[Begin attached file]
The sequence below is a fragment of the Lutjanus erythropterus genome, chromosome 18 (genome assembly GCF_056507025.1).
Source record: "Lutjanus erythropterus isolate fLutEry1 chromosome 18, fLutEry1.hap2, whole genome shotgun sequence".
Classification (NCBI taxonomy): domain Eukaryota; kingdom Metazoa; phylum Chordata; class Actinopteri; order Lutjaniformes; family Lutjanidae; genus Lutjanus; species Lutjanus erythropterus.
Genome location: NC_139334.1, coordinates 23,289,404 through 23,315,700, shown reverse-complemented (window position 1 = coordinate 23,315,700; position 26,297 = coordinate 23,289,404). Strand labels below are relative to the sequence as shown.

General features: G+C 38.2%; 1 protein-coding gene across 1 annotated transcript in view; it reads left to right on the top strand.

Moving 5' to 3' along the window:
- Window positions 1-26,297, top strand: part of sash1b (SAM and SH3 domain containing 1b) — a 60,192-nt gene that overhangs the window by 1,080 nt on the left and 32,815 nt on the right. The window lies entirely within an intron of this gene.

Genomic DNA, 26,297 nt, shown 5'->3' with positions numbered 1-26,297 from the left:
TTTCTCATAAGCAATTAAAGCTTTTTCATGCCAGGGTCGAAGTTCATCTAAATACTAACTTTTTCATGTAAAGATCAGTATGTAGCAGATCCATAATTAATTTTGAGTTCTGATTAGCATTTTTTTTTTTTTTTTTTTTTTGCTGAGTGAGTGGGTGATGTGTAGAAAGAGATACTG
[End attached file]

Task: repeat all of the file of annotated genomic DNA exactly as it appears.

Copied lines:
The sequence below is a fragment of the Lutjanus erythropterus genome, chromosome 18 (genome assembly GCF_056507025.1).
Source record: "Lutjanus erythropterus isolate fLutEry1 chromosome 18, fLutEry1.hap2, whole genome shotgun sequence".
Classification (NCBI taxonomy): domain Eukaryota; kingdom Metazoa; phylum Chordata; class Actinopteri; order Lutjaniformes; family Lutjanidae; genus Lutjanus; species Lutjanus erythropterus.
Genome location: NC_139334.1, coordinates 23,289,404 through 23,315,700, shown reverse-complemented (window position 1 = coordinate 23,315,700; position 26,297 = coordinate 23,289,404). Strand labels below are relative to the sequence as shown.

General features: G+C 38.2%; 1 protein-coding gene across 1 annotated transcript in view; it reads left to right on the top strand.

Moving 5' to 3' along the window:
- Window positions 1-26,297, top strand: part of sash1b (SAM and SH3 domain containing 1b) — a 60,192-nt gene that overhangs the window by 1,080 nt on the left and 32,815 nt on the right. The window lies entirely within an intron of this gene.

Genomic DNA, 26,297 nt, shown 5'->3' with positions numbered 1-26,297 from the left:
TTTCTCATAAGCAATTAAAGCTTTTTCATGCCAGGGTCGAAGTTCATCTAAATACTAACTTTTTCATGTAAAGATCAGTATGTAGCAGATCCATAATTAATTTTGAGTTCTGATTAGCATTTTTTTTTTTTTTTTTTTTTTGCTGAGTGAGTGGGTGATGTGTAGAAAGAGATACTG